In conversation with the fringe-fringing producer

There’s a bracing melancholy Adam Bainbridge, AKA Kindness, transmits in conversation. Darting from caustic comebacks to self-deprecating wit, there’s grounding humility that roots it all. Kindness may be basking in the afterglow of their new full-length, ‘Something Like A War’, but the sheer energy disbursed as their once private reverie becomes part of the public domain is taking its toll today.

“I don’t know that the responsibility of releasing a record allows for joy and care,” Kindness says. “It’s why I’ve been feeling off-kilter these last few days.” Charting the ebbs as well as the highs and uncloaking the burden behind the daily grind, it’s invigorating to hear such candour in an era where mass-produced music makes it difficult to discern where the artist and the person reside. “There’s a massive disconnect between the perception of an artist,” they continue, “and just how inherently tough life can be no matter what your achievements are or what the end result of the process may be.”

Since their arrival on the scene in 2009 with a funktronic re-work of ‘Swingin’ Party’ by punk-rock outfit The Replacements, not many can say they’ve endured the ephemeral side of the music business a decade later. Being a self-cultivated artist may mean more creative autonomy, but unless you’re compliant with the blueprint of homogenisation, it’s a rocky road at times.

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Kindness wears jumper by Marni
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“I’m fringing on the fringes,” Kindness laughs. “If I didn’t get income from work in fashion, or DJ gigs for private clients, I would not be able to subsidise my records. Before, I didn’t understand the true precarity of the business; things were slipping out of my control. A big part of being independent is educating yourself on making smart decisions, being aware of the pitfalls and learning to be thrifty.”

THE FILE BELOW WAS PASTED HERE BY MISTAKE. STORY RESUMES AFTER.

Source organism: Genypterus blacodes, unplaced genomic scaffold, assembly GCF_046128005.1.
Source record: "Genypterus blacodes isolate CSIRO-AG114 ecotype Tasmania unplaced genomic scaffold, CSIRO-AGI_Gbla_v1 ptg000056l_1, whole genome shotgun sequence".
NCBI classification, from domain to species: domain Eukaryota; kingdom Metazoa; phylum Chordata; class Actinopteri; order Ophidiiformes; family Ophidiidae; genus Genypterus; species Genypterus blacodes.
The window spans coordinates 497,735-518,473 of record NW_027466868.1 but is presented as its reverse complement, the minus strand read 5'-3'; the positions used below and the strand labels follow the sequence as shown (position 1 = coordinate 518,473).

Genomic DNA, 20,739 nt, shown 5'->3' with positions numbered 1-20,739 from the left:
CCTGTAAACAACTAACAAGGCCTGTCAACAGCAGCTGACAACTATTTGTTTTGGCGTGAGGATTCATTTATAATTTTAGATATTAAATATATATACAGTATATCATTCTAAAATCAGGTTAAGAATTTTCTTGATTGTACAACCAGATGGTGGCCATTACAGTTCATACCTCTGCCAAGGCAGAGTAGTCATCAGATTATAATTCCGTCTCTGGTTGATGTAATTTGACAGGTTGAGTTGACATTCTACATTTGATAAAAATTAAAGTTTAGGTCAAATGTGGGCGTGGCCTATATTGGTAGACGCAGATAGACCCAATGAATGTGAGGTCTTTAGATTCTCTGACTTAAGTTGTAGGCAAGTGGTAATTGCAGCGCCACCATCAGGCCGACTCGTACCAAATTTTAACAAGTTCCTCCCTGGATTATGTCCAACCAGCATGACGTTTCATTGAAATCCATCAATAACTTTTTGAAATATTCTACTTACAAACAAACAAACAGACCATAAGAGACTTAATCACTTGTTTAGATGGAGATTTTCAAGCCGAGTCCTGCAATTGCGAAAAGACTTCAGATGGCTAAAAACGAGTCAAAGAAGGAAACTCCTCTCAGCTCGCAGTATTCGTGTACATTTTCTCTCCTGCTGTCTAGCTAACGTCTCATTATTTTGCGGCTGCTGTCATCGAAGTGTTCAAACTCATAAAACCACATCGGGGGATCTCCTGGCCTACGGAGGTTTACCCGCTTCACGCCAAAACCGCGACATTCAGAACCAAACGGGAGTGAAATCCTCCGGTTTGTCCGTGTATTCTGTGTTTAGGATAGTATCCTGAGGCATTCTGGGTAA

Nostalgia seeps into Bainbridge’s ripostes as they trace their history. Born in Peterborough to an English father and Indian mother - an exile from South Africa - Bainbridge’s early career was riddled with crude misnomers and erasures, writers failing to isolate the fluidity of musical expression from their “lissom” appearance and “indie” disposition. “It’s this dissonance with who I feel to be and who I’m seen to be,” Bainbridge reflects. “Around the time of the second album, NME called my sound “blue-eyed soul”, which I think is quite offensive to a mixed-race person.”

“Before,” they add, “I was often written about by white men with this latent hostility. They thought the music I was making was pastiche or too referential to things they wouldn’t necessarily listen to. It’s less of an issue now, but music media is still a dystopian landscape - if you’re not at the top it’s a struggle.”

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Kindness wears jacket and trousers by Loewe, earring by Lanvin
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Since the release of 2014’s ‘Otherness’, Kindness has worked on music’s most epoch-defining releases, accruing partnerships with the likes of Robyn, Dev Hynes, Kelela and Sampha. Yet it was co-production for Solange’s black polemic ‘A Seat At The Table’ that garnered them their first Grammy award. Masters at tapping into their own psyche, this band of outsiders extract the pain from seismic shifts in their lives, transmuting it into something transcendental.